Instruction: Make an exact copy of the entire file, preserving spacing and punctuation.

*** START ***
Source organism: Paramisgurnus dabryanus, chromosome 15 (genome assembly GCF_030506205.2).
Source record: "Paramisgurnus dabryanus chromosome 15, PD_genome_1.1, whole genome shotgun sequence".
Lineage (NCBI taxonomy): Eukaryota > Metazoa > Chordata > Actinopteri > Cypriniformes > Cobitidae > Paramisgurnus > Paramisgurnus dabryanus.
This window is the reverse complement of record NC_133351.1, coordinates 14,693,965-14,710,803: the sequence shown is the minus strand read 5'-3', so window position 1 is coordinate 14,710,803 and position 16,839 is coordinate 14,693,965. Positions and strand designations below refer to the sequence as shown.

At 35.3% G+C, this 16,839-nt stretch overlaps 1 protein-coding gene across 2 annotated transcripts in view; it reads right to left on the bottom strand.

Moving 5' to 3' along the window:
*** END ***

Source organism: Paramisgurnus dabryanus, chromosome 15 (genome assembly GCF_030506205.2).
Source record: "Paramisgurnus dabryanus chromosome 15, PD_genome_1.1, whole genome shotgun sequence".
Lineage (NCBI taxonomy): Eukaryota > Metazoa > Chordata > Actinopteri > Cypriniformes > Cobitidae > Paramisgurnus > Paramisgurnus dabryanus.
This window is the reverse complement of record NC_133351.1, coordinates 14,693,965-14,710,803: the sequence shown is the minus strand read 5'-3', so window position 1 is coordinate 14,710,803 and position 16,839 is coordinate 14,693,965. Positions and strand designations below refer to the sequence as shown.

At 35.3% G+C, this 16,839-nt stretch overlaps 1 protein-coding gene across 2 annotated transcripts in view; it reads right to left on the bottom strand.

Moving 5' to 3' along the window: